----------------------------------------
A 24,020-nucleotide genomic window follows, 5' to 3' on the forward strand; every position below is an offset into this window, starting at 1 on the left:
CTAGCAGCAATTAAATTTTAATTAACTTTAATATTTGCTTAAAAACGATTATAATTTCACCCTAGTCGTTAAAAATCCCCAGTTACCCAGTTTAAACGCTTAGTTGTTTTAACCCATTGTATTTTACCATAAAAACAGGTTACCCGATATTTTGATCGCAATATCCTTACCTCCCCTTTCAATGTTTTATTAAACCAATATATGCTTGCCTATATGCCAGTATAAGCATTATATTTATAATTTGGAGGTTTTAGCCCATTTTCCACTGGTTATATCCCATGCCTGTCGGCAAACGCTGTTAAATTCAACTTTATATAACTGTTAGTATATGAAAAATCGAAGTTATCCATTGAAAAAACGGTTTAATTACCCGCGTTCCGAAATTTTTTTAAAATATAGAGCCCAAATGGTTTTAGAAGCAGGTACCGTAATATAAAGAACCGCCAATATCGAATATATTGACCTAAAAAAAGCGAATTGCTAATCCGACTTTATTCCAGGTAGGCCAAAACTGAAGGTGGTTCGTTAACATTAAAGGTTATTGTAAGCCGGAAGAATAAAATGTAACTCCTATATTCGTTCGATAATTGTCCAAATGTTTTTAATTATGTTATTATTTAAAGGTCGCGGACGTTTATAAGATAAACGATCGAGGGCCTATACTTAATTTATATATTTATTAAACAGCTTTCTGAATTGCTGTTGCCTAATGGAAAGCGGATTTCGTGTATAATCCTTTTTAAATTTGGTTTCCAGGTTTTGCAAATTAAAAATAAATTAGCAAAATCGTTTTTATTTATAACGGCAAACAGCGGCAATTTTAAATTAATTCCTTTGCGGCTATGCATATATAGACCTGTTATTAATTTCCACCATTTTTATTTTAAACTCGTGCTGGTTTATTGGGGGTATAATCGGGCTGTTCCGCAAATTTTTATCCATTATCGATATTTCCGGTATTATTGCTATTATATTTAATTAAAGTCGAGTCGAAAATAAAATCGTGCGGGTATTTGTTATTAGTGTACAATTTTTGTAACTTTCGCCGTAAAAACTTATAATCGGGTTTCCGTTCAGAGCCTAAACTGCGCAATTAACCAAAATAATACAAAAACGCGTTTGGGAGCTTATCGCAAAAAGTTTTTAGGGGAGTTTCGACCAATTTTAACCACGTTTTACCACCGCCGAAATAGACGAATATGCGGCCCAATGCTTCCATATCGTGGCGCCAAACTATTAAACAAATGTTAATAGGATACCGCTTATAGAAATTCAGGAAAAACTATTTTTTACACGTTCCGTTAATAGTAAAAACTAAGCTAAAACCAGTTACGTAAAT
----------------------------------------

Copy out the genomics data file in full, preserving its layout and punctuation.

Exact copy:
A 24,020-nucleotide genomic window follows, 5' to 3' on the forward strand; every position below is an offset into this window, starting at 1 on the left:
CTAGCAGCAATTAAATTTTAATTAACTTTAATATTTGCTTAAAAACGATTATAATTTCACCCTAGTCGTTAAAAATCCCCAGTTACCCAGTTTAAACGCTTAGTTGTTTTAACCCATTGTATTTTACCATAAAAACAGGTTACCCGATATTTTGATCGCAATATCCTTACCTCCCCTTTCAATGTTTTATTAAACCAATATATGCTTGCCTATATGCCAGTATAAGCATTATATTTATAATTTGGAGGTTTTAGCCCATTTTCCACTGGTTATATCCCATGCCTGTCGGCAAACGCTGTTAAATTCAACTTTATATAACTGTTAGTATATGAAAAATCGAAGTTATCCATTGAAAAAACGGTTTAATTACCCGCGTTCCGAAATTTTTTTAAAATATAGAGCCCAAATGGTTTTAGAAGCAGGTACCGTAATATAAAGAACCGCCAATATCGAATATATTGACCTAAAAAAAGCGAATTGCTAATCCGACTTTATTCCAGGTAGGCCAAAACTGAAGGTGGTTCGTTAACATTAAAGGTTATTGTAAGCCGGAAGAATAAAATGTAACTCCTATATTCGTTCGATAATTGTCCAAATGTTTTTAATTATGTTATTATTTAAAGGTCGCGGACGTTTATAAGATAAACGATCGAGGGCCTATACTTAATTTATATATTTATTAAACAGCTTTCTGAATTGCTGTTGCCTAATGGAAAGCGGATTTCGTGTATAATCCTTTTTAAATTTGGTTTCCAGGTTTTGCAAATTAAAAATAAATTAGCAAAATCGTTTTTATTTATAACGGCAAACAGCGGCAATTTTAAATTAATTCCTTTGCGGCTATGCATATATAGACCTGTTATTAATTTCCACCATTTTTATTTTAAACTCGTGCTGGTTTATTGGGGGTATAATCGGGCTGTTCCGCAAATTTTTATCCATTATCGATATTTCCGGTATTATTGCTATTATATTTAATTAAAGTCGAGTCGAAAATAAAATCGTGCGGGTATTTGTTATTAGTGTACAATTTTTGTAACTTTCGCCGTAAAAACTTATAATCGGGTTTCCGTTCAGAGCCTAAACTGCGCAATTAACCAAAATAATACAAAAACGCGTTTGGGAGCTTATCGCAAAAAGTTTTTAGGGGAGTTTCGACCAATTTTAACCACGTTTTACCACCGCCGAAATAGACGAATATGCGGCCCAATGCTTCCATATCGTGGCGCCAAACTATTAAACAAATGTTAATAGGATACCGCTTATAGAAATTCAGGAAAAACTATTTTTTACACGTTCCGTTAATAGTAAAAACTAAGCTAAAACCAGTTACGTAAAT